If you still believe that children must be taught in order to learn, perhaps John Holt's books might convince you (my wife was sceptical, until she read his books). School and education are such sacred cows in our society, that other people - even those with a generally 'alternative' viewpoint - are often upset (or even quite angry) that we should be thinking of depriving our children of school and the opportunity to make friends - as if school is just a big social club. I wish it were just this, without its pretensions of education and its undercurrent of social conditioning.

And so much for the value of schooling when, as I heard whilst writing this, basic numeracy skills in Britain are the lowest amongst seven industrialised countries and when only one fifth of people between 16 and 60 can carry out simple multiplication and division sums. It seems that, the more money (whether public or private) that is poured into education, the worse the results which are achieved. I feel strongly that, as parents we can 'deliver' a better education, without destroying creativity, self-esteem and the simple ability to move through our lives selecting what is the right thing for us to do and what will make us happy. And, since the education system Is failing so miserably, the last thing we need to think is that our children cannot learn from us because we are not 'teachers'.

So, if you want your child educated for life, to question things, to be flexible and adaptable, consider taking him or her out of school, or, better still, never send them.

As Agatha Christie wrote:
"I suppose it is because nearly all children go to school nowadays and have things arranged for them that they seem so forlornly unable to produce their own ideas."

After all, what type of world do we want? Do we have the courage and independence to care more for our children's happiness than for their 'success'? Do we want our children to fit well into the existing order, to become standardised people whose needs can be anticipated, people who co-operate smoothly and consume more and more, people who do what is expected of them? As George Bernard Shaw wrote:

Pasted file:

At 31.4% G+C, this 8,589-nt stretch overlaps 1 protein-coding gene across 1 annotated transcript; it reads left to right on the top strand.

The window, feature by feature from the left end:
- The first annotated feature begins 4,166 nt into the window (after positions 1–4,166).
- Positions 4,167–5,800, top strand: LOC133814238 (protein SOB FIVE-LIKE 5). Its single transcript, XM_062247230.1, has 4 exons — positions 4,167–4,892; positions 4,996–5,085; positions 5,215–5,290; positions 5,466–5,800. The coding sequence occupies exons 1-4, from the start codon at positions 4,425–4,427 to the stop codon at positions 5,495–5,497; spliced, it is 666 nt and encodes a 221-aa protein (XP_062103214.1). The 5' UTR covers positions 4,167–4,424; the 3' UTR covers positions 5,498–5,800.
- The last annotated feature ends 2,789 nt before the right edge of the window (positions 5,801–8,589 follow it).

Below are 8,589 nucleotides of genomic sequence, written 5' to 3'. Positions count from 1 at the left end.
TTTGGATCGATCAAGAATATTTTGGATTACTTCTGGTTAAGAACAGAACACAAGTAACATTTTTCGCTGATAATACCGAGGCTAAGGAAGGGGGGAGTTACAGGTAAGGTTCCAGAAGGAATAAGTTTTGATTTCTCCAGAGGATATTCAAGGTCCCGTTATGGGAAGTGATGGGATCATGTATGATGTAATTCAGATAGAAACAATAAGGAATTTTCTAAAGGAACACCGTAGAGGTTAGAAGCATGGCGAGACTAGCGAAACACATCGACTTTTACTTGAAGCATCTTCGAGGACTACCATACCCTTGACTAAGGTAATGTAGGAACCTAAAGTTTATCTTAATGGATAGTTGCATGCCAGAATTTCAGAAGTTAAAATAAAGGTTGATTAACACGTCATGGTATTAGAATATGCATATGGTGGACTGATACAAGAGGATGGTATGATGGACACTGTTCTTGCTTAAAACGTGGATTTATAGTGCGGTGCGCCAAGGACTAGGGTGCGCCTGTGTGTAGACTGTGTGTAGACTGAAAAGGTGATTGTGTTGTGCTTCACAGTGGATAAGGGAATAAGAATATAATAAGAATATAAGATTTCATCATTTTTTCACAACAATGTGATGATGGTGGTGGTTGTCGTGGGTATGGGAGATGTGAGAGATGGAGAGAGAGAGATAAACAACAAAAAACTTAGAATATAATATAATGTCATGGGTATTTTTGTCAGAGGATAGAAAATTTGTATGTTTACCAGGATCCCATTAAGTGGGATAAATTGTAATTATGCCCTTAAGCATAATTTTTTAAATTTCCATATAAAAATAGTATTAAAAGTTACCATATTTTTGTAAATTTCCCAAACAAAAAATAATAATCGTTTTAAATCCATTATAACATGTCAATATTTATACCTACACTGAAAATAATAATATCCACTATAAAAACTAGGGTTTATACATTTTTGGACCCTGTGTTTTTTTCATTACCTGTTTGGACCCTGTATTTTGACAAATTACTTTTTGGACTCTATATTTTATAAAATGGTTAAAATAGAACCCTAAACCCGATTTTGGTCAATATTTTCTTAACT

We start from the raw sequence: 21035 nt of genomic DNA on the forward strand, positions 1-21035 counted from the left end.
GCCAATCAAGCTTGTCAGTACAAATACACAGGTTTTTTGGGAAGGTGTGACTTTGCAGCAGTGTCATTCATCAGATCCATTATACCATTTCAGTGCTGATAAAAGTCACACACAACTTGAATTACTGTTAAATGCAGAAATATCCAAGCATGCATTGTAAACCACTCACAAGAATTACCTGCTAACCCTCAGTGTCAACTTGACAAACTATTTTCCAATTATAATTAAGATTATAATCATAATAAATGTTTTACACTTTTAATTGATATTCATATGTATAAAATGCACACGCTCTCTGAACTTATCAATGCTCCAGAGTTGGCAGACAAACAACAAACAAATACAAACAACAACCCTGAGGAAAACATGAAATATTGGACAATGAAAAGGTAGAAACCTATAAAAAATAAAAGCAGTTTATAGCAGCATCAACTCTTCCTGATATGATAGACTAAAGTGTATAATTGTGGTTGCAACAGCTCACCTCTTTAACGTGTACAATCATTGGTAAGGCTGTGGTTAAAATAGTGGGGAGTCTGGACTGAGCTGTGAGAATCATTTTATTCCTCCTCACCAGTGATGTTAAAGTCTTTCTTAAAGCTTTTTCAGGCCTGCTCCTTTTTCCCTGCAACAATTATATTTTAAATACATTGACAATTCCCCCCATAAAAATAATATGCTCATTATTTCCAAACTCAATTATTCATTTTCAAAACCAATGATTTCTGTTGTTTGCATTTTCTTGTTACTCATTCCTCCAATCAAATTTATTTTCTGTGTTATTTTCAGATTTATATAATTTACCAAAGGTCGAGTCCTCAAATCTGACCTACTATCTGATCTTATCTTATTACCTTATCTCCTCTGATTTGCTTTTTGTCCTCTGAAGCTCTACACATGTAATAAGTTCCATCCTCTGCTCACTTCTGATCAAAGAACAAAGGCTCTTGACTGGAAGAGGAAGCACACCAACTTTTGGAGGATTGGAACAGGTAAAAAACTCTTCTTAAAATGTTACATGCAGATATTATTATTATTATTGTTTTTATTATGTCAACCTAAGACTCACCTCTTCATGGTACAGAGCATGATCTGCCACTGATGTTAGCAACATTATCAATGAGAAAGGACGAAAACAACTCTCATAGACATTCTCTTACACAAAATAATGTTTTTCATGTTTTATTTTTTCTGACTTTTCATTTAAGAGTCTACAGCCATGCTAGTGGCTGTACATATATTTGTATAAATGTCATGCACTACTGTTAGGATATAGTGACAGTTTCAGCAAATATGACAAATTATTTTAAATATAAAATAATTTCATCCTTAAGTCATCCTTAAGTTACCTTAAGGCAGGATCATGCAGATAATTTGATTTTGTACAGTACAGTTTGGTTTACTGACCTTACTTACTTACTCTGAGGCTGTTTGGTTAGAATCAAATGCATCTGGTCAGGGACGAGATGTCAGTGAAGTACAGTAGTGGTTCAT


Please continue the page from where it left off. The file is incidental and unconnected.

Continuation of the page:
"The reasonable man adapts himself to the world; the unreasonable one persists in trying to adapt the world to himself. Therefore, all progress depends on the unreasonable man."

Or do we want them to become happy people, whose values are not to have much, but to be much - people who will automatically lean towards a gentler, more sensitive approach to themselves, other people and the world around them? As parents, we need to make the decision between full human development and full marketplace success.

The last words on this must be from Zoë Readhead, the head of the alternative free school, Summerhill, and daughter of its founder A S Neil. I asked her what type of person she felt she had become, as a result of an almost totally 'self-regulated' childhood and an education at Summerhill:

"I feel the person who I ought to be. I feel responsible for my life and happy with it. I feel physically and emotionally at peace with myself. If I died today, I would have no regrets about anything l have done with my life."

What more could we want for our children?

 

© Andrew Green, February 1997

 

October 2018 - Footnote

My sons are now 24 and have both successfully graduated from university. They are essentially non-conformists, although with the key attribute of being able to fit in when it suits their purposes. Arran, for example, is in the film-making business, which relies very heavily on being able to work in a close-knit team, but is also highly stratified, such that you need to be able to follow instructions from people when necessary. So they appear to be able to be leaders and also to be part of a team.

We feel that, in large part, our hopes and dreams for them have, so far, been fulfilled. It was a true pleasure being with them as they grew up and, equally, being with them now.

If you have young children, I have this advice: savour every single moment, because they grow up so fast!